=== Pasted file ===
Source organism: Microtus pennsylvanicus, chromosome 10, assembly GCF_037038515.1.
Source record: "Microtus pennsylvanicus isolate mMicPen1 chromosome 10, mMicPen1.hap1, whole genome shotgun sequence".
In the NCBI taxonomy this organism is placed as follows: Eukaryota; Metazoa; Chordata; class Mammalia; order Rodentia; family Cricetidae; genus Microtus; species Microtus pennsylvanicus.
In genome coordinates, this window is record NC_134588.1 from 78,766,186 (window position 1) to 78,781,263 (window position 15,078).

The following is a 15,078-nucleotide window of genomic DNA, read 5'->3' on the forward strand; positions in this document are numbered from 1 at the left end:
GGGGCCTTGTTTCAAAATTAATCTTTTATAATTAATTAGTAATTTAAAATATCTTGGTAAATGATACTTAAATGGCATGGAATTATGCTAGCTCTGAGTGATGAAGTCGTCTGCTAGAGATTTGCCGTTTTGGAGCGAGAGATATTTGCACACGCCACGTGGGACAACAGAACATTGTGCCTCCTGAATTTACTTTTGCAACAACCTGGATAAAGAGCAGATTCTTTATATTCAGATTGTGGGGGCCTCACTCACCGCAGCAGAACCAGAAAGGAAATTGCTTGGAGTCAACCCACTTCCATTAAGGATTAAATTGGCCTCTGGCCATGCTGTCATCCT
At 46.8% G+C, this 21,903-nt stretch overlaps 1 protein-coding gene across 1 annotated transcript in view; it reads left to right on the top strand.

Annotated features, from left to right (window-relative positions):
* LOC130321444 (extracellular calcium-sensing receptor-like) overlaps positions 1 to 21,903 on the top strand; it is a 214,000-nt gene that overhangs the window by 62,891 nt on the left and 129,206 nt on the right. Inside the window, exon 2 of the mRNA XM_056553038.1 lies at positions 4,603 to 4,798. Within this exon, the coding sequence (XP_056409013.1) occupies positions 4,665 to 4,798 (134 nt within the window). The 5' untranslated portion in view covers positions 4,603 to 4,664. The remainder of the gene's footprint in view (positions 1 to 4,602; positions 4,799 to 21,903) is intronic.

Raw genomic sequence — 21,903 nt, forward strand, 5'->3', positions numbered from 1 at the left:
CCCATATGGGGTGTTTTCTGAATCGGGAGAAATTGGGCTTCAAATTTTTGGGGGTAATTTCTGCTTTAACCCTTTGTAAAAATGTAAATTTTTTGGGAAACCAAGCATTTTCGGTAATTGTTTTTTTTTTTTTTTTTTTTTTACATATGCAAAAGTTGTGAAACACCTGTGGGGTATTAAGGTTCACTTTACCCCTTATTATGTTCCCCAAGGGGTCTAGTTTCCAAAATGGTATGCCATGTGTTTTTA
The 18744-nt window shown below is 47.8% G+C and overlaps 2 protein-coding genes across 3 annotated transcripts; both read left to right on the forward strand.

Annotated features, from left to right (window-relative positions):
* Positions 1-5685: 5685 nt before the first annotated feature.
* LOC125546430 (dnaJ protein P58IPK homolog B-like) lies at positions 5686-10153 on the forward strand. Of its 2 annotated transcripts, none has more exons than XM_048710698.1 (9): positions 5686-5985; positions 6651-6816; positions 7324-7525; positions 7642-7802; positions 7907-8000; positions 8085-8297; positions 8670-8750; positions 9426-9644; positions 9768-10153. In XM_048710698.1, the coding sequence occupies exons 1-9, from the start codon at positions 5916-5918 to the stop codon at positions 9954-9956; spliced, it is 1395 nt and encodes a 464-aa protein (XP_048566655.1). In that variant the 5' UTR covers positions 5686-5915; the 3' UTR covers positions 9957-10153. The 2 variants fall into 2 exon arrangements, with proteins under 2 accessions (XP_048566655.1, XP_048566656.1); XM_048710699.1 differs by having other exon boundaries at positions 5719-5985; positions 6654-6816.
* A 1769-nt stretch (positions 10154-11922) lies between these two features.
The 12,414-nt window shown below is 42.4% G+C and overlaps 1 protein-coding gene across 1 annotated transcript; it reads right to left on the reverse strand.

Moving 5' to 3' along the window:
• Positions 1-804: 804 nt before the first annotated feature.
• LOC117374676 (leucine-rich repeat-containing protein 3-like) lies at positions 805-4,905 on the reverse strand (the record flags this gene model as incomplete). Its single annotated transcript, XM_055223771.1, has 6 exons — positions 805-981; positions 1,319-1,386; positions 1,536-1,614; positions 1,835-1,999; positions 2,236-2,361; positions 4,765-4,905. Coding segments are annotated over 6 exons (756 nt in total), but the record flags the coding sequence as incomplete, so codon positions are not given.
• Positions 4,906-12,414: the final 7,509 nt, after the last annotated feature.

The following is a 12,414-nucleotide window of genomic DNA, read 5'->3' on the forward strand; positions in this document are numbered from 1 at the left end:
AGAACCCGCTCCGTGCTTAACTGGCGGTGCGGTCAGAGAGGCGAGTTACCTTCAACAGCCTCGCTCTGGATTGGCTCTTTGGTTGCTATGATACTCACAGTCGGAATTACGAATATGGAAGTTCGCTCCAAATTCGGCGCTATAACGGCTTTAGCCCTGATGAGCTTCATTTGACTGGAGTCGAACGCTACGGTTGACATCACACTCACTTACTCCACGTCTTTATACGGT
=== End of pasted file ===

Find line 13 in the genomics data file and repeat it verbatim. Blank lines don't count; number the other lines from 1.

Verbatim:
Annotated features, from left to right (window-relative positions):